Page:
Ryan twists slowly in the wind Braman reserves decision on contract

January 06, 1991|By Bill Glauber | Bill Glauber,Sun Staff Correspondent

PHILADELPHIA -- Call this a decision deferred.

Buddy Ryan is a football coach without a contract extension. He also is a three-time loser in the first round of the National Football League playoffs.

But Ryan still has a job. At least temporarily.

After Ryan's Philadelphia Eagles were defeated by the Washington Redskins, 20-6, in a National Football Conference first-round playoff game yesterday, the coach who normally growls purred that he would like to return to the Eagles next season. The man who controls Ryan's future, Eagles owner Norman Braman, said he soon would evaluate the team's coaching situation.

Depending on your point of view, that's either good news or bad news for Ryan, whose five-year contract to coach the team expires within days.

"You know I want to come back," Ryan said. "I've built this team. Why would I want someone else to get all the credit?"

Braman made a post-game appearance in the Eagles locker room and said: "I'm going to evaluate [Ryan] at the end of the season. I'll make my opinion known soon."

The Ryan-Braman relationship often has been tumultuous. Ryan always has been regarded as a player's coach, one of the few in the NFL who openly ridiculed the league's use of replacement players to break a strike in 1987. Ryan also helped orchestrate tight end Keith Jackson's return from a botched exercise to gain a new contract.

"The only place Norman and I don't get along is in the newspapers," Ryan said after the loss to the Redskins.

The coach and owner met briefly after the game, shaking hands and exchanging regrets at another season short-circuited.

"It wasn't a great day for anyone," Braman said.

As usual, the Eagles players came to Ryan's defense after the game, questioning the value of a coaching change. Despite three straight playoff defeats, the Eagles have developed into one of the league's stronger teams during Ryan's tenure.

"I'll tell you this, if Buddy isn't back, it could be devastating to this team," Philadelphia safety Andre Waters said. "Buddy has proved he is a great coach. He has won 31 games his last three years, and we have had only one losing season since he has been here, and that was the first year. It would be a devastation not to have him with this team. He built this team, and it's just a matter of us getting over the hump and winning our first playoff game."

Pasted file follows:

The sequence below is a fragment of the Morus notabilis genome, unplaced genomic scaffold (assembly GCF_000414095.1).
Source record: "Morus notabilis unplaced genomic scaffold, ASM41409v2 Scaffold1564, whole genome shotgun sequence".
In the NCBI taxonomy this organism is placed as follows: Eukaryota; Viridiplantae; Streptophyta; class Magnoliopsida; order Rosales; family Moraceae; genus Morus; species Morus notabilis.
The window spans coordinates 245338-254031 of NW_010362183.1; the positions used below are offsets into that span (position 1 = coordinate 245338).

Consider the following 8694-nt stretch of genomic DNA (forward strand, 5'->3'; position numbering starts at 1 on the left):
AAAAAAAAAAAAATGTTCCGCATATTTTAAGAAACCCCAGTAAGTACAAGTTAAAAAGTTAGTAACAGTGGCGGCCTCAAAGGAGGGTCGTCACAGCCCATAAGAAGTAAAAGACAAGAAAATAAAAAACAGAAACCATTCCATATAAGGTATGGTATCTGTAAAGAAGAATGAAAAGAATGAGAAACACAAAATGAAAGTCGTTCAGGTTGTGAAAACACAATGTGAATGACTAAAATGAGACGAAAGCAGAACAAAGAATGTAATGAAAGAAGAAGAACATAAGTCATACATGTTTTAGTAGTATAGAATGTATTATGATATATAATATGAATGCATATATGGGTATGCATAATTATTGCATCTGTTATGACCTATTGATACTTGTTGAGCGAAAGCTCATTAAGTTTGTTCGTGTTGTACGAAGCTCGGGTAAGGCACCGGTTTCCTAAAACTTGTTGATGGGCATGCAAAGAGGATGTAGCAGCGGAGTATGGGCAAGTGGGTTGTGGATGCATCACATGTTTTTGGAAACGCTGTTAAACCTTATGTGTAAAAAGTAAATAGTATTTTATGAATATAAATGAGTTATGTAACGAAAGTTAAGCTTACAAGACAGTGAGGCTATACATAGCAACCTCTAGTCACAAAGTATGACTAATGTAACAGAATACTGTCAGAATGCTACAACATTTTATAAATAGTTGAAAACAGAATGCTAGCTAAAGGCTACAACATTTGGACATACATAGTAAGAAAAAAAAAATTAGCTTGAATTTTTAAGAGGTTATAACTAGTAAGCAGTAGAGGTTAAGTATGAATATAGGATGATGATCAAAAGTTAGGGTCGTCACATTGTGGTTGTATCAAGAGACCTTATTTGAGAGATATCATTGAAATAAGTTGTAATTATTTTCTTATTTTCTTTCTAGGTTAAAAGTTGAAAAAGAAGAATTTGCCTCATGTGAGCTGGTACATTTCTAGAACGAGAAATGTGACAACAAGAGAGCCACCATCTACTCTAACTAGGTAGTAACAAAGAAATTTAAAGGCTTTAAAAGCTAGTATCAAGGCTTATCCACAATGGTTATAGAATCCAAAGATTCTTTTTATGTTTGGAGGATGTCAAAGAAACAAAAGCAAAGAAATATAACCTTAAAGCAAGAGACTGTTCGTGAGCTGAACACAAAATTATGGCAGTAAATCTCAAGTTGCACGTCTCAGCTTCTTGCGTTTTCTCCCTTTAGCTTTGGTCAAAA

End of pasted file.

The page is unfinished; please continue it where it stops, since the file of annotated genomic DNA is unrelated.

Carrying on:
Linebacker Seth Joyner said a new coaching staff would be unable to squeeze out more victories with the talent Ryan has assembled. The Eagles' brand of defense, marauding and gambling, fits Ryan's philosophy of football.

"I'm not sure with this unit that we could make strides with a new coach," Joyner said. "You bring in another scheme, guys would be out of place. We'd be back at square one. Why rock the boat? It's a whole rebuilding process with a new coach. We'd be back at 1986 again."

Running back Keith Byars, the first player Ryan drafted for the Eagles, was more emphatic about the fate of the Eagles in a post-Ryan era.

"We'd take four or five steps backward," he said. "Right now, I can't see the season without Buddy coaching. Fire him? I hope the chance of that is slim and none. Buddy has been the key to our success. I think he'll be back. I honestly believe that."

Jackson said: "I do know one thing, and that's Buddy will be coaching next year. Whether he is coaching in Tampa Bay, Indianapolis or Philadelphia . . . well, no one knows."

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